Oil Sands Truth: Shut Down the Tar Sands

Israeli-born Opti files for Protection in Canada; Nexen continues development

Opti, partner in Nexen's Long Lake plant and originally spawned by Iraeli company Ormat in order to export "cogeneration" technology (burning waste gunk in house for power, regardless of climate impacts), has filed for bankruptcy protection. Rather than be good news for anti-tar sands campaigners in Alberta, this will provide Nexen with less questions as they try to jump start a flawed project. This Long Lake project, actually only the north wing of a two stage project, has been hampered with fits and starts from the get go of the operation and has gone wildly over estimates of water requirements-- causing a conflict with the normally extremely pro-oil municipality of Wood Buffalo and the mayor. This was over proposed draws from the untouched river the Clearwater.

If the problems of the operation are ultimately put to technological issues, this may be wonderful news for the climate and environmental justice in the Middle East, where similar technology from other Israeli operators have yet to build a proposed massive oil shale project to extract mock (synthetic) oil from rock in the Negev desert and close to Jerusalem in pastoral areas.


Nexen says Opti rescue to aid oil sands project

By Jeffrey Jones

CALGARY, Alberta, July 14 (Reuters) - Nexen Inc (NXY.TO) is ramping up drilling at its Long Lake oil sands project in northern Alberta in an effort to use the struggling operation's processing plant more fully, a move it said will be aided by its partner's newly announced financial restructuring.

Nexen Chief Executive Marvin Romanow said on Thursday that Opti Canada Inc's (OPC.TO) recapitalization, which includes a bankruptcy protection filing, will add stability to the partnership following the smaller company's struggles with high debt levels and difficulty making payments.

Opti, which has a 35 percent stake in Long Lake, said on Wednesday it had reached an agreement with its bondholders to exchange debt for equity and inject C$375 million ($390 million) into the company. [ID:nN1E76C17Z]

The companies have grappled with a series of operational problems at Long Lake since start-up in 2008, crimping cash flow, especially for Opti. Long Lake is Opti's only producing asset, while Nexen is Canada's sixth-largest independent oil explorer with operations in North America, the North Sea, Yemen and offshore West Africa.

"We welcome this recapitalization, the new injection of equity, the restoration of the balance sheet strength to them," Romanow said in a conference call to discuss Nexen's second-quarter results. "We spent some time with the bondholders during this process and we believe they understand the project and what it takes to advance our strategy there."

The partners in the C$6.1 billion project have been trying to produce enough bitumen from its first 11 "pads", or groupings of production and steam-injection wells, to allow the upgrading plant to run at its 58,500 barrel a day capacity.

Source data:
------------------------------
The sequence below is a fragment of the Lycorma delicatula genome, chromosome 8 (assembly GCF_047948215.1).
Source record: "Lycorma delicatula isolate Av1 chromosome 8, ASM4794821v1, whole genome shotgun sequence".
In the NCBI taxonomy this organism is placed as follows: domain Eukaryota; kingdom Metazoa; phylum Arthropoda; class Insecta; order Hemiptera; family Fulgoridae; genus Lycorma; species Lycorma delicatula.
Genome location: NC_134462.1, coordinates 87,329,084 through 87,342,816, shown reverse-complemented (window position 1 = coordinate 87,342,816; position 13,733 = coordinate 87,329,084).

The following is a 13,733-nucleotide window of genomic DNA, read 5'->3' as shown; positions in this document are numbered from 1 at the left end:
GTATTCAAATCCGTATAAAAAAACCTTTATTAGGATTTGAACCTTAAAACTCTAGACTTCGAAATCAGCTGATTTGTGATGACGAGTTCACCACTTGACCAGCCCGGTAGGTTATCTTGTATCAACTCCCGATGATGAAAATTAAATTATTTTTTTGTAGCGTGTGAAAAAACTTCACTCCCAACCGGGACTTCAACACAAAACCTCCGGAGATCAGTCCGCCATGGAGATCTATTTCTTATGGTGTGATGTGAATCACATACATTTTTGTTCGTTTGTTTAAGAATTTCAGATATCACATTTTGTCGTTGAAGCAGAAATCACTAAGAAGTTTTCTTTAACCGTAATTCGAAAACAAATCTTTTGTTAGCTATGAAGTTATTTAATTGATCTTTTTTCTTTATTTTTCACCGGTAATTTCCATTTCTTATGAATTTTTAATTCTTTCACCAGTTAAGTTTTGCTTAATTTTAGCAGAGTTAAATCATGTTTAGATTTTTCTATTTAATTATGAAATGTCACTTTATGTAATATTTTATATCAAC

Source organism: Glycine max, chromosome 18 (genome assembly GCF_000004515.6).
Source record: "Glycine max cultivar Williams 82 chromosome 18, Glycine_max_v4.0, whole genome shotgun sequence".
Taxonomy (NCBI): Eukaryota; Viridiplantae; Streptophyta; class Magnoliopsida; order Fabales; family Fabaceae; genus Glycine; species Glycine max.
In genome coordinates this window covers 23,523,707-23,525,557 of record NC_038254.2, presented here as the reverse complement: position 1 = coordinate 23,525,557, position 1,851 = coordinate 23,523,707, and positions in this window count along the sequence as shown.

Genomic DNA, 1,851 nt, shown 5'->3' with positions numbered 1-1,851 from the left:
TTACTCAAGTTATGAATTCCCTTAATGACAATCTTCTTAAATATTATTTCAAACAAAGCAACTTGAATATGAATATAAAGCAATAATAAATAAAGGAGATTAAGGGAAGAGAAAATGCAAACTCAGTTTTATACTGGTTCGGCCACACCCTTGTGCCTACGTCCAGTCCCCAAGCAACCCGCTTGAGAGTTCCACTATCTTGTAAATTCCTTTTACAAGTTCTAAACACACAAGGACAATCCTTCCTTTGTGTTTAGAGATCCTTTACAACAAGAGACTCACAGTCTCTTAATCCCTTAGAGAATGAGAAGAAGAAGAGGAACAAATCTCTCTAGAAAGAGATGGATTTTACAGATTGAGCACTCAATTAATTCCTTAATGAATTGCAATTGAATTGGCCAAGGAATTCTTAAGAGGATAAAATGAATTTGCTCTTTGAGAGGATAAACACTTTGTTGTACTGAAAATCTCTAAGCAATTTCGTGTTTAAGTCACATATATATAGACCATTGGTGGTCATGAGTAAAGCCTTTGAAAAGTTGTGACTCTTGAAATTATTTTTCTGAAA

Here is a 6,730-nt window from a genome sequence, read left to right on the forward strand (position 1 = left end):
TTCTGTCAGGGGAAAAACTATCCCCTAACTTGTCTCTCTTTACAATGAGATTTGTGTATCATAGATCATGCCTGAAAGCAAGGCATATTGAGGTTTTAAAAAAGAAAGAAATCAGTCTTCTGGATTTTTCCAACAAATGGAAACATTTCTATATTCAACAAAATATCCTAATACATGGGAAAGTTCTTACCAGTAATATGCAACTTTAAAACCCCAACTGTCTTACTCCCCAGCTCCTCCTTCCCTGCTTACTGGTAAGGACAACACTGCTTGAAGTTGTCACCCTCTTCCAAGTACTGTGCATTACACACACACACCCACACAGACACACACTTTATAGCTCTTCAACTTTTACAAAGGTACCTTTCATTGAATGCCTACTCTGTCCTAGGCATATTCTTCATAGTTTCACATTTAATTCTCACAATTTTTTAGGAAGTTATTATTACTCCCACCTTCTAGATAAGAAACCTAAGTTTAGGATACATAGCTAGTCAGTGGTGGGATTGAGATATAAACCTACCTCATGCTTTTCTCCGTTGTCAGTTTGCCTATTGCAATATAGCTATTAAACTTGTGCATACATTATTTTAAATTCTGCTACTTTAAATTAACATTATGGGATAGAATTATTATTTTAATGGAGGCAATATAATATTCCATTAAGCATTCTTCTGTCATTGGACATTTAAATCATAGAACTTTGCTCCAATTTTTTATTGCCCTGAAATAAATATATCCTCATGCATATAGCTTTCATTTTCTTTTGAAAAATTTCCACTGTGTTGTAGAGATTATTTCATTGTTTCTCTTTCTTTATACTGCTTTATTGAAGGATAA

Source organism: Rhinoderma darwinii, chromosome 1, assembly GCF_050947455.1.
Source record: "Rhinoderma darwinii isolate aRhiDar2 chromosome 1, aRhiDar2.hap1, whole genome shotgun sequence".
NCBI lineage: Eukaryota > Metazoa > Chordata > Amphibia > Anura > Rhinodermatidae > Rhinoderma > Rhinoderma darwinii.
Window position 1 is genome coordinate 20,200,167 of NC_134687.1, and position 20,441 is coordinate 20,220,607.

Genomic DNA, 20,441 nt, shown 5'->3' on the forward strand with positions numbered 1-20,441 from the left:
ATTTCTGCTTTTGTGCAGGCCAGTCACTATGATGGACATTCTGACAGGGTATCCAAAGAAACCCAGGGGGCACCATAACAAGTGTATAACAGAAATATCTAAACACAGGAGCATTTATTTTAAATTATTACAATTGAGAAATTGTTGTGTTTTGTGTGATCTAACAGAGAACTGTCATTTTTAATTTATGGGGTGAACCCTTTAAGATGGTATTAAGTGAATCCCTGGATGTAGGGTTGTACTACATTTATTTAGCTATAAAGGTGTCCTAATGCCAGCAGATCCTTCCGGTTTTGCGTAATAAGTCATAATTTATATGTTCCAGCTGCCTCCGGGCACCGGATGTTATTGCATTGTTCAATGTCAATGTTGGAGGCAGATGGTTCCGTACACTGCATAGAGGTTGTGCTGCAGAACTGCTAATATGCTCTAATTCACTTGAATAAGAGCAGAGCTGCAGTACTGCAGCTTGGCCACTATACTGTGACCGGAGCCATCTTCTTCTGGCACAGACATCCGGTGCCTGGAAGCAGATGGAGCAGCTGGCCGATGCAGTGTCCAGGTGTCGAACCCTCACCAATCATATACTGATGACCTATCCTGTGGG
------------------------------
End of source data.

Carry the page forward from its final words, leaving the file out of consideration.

However, they have been stymied by what Romanow terms "lean zones", or low bitumen quality in some areas. Lately, the partners have taken to buying bitumen from other operators to put more product through the plant, which turns extra-heavy crude into refinery-ready light oil.

In the second quarter, Long Lake production averaged 27,900 barrels a day of bitumen, a 9 percent increase from the previous quarter. Nexen said it now expects output to increase to around 35,000 bpd by year-end.

It said it is drilling a new well set in a region where the resources are rich, rather than just being close to the upgrader. Two more are scheduled to be drilled in 2012.

Nexen said it will also accelerate development of 25 to 30 wells at Kinosis, on the southern boundary of Long Lake. That may require the purchase of two steam generation plants.

The company said it expects to have detailed cost estimates for the moves later this year.

It will take time for Nexen to win over investors on Long Lake after so many misadventures, said Lanny Pendill, analyst at Edward Jones. He said the project is getting little, if any, value in the company's stock.

"It just shows signs that Nexen continues to struggle with this project," Pendill said. "It's taken them so much longer than I think anybody had envisioned, even with a pretty pessimistic outlook, from the get-go.

"Here we are years down the road and we're barely producing positive cash and the project is still well below design rates."

A resolution to Opti's financial turmoil is positive for Nexen, however, as it cuts the risk that the project operator will have to take on the smaller partner's share of the spending as it searches for ways to work out the bugs, Pendill said.

Nexen shares were up 25 Canadian cents, or 1 percent, at C$21.42 on the Toronto Stock Exchange at midday on Thursday. They had fallen 7 percent this year. Opti shares did not trade on Thursday and the TSX is considering delisting them.

For the second quarter, Nexen said it earned C$252 million, or 45 Canadian cents a share, up about 3 percent from year-earlier C$245 million, or 43 Canadian cents a share. That beat the average estimate among analysts surveyed by Thomson Reuters I/B/E/S by 5 Canadian cents a share.

Cash flow, a glimpse into the company's ability to fund drilling, was C$598 million, or C$1.13 a share, up 9 percent from C$549 million, or C$1.05 a share.

Production before royalties fell 18 percent to 204,000 bpd, hampered mainly by unplanned maintenance at its Buzzard oil field in the North Sea. Based on first-half output, Nexen cut its full-year target range to 210,000-230,000 bpd from 230,000-270,00 bpd.


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